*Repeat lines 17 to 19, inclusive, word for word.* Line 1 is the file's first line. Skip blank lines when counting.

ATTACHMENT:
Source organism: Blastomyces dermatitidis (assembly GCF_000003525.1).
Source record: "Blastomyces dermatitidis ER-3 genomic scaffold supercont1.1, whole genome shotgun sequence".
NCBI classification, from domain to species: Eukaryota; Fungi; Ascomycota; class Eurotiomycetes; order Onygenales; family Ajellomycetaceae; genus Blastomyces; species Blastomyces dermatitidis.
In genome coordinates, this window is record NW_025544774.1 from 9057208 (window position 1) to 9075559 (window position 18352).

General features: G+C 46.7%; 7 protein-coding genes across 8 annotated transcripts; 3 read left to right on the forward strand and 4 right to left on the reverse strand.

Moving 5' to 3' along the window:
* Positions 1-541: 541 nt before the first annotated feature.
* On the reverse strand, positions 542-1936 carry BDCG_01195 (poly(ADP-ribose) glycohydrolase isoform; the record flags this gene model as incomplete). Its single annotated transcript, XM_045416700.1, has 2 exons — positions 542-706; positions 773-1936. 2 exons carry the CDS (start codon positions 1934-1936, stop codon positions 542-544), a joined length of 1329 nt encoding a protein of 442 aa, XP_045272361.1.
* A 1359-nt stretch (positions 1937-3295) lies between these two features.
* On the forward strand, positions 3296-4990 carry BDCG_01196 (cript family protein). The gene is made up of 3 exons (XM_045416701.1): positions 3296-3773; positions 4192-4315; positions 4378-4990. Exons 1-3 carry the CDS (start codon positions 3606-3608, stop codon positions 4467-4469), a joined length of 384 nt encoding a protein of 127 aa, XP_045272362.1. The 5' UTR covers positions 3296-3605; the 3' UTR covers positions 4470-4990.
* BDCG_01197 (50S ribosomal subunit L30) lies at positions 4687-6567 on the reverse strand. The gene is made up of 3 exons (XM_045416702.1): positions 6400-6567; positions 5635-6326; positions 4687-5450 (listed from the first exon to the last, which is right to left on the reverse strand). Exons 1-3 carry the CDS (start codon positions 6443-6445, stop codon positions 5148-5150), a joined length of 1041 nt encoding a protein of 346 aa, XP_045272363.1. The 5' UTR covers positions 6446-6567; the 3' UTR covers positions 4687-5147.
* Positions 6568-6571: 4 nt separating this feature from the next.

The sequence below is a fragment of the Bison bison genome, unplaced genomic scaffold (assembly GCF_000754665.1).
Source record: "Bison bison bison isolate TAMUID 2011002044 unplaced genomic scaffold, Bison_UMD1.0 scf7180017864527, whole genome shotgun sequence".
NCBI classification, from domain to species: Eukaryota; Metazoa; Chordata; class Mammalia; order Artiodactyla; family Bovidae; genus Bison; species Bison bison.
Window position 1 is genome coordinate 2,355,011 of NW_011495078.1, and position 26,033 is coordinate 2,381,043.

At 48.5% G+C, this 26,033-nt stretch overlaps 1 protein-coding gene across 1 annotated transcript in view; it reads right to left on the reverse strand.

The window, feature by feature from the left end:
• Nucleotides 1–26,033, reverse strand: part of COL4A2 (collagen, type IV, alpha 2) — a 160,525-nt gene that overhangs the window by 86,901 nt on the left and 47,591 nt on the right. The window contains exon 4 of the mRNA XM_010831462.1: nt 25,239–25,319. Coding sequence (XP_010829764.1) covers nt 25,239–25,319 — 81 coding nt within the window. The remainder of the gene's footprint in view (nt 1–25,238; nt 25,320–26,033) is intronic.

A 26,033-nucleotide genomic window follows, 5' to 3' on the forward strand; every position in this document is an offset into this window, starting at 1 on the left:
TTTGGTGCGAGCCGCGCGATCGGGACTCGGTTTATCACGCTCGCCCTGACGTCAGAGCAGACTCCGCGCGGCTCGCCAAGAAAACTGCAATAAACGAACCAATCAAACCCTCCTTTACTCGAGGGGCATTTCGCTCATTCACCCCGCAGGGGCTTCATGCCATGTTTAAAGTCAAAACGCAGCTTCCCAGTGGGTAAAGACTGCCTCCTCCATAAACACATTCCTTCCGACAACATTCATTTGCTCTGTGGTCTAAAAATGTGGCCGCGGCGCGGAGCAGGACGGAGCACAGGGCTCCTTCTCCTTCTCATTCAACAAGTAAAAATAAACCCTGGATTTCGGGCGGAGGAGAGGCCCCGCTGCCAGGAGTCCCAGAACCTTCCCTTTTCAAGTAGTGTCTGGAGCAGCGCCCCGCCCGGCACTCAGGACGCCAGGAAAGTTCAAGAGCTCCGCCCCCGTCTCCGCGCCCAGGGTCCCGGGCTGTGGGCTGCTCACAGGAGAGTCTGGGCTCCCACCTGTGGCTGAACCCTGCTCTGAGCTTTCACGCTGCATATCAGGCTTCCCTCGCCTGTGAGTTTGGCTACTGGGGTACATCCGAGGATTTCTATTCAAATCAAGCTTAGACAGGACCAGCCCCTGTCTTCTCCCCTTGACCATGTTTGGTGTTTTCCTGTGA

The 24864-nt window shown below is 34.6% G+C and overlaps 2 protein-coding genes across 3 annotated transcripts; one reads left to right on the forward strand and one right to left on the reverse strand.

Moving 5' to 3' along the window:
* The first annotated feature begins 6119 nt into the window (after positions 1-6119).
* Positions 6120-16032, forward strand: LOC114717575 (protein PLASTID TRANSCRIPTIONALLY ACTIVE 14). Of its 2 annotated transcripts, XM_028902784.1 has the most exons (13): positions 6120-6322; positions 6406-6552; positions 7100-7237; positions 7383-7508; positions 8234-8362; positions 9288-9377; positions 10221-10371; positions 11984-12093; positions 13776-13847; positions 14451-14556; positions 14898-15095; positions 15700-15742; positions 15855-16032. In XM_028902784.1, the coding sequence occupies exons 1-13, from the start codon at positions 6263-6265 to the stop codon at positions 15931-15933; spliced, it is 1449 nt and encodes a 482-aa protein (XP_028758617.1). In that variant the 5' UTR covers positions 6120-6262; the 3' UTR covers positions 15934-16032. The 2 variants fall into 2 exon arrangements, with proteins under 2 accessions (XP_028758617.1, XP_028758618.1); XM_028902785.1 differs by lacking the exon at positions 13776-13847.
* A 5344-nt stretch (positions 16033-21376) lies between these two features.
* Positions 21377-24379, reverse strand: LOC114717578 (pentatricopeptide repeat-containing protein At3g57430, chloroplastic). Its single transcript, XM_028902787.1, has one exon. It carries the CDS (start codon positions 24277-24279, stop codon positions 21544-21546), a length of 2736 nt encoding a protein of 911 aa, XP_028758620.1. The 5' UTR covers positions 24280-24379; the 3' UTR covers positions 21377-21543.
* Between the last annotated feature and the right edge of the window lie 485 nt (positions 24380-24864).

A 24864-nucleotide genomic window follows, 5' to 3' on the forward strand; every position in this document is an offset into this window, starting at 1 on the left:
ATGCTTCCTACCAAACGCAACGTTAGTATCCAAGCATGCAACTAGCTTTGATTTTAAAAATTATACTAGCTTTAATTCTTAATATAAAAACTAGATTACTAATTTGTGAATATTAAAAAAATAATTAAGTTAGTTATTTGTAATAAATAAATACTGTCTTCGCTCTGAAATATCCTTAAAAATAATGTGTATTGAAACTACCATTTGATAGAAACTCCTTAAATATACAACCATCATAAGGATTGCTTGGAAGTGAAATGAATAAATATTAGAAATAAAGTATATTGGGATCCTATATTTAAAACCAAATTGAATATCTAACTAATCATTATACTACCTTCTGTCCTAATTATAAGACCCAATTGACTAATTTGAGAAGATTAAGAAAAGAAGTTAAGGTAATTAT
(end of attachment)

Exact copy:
At 48.5% G+C, this 26,033-nt stretch overlaps 1 protein-coding gene across 1 annotated transcript in view; it reads right to left on the reverse strand.

The window, feature by feature from the left end:
• Nucleotides 1–26,033, reverse strand: part of COL4A2 (collagen, type IV, alpha 2) — a 160,525-nt gene that overhangs the window by 86,901 nt on the left and 47,591 nt on the right. The window contains exon 4 of the mRNA XM_010831462.1: nt 25,239–25,319. Coding sequence (XP_010829764.1) covers nt 25,239–25,319 — 81 coding nt within the window. The remainder of the gene's footprint in view (nt 1–25,238; nt 25,320–26,033) is intronic.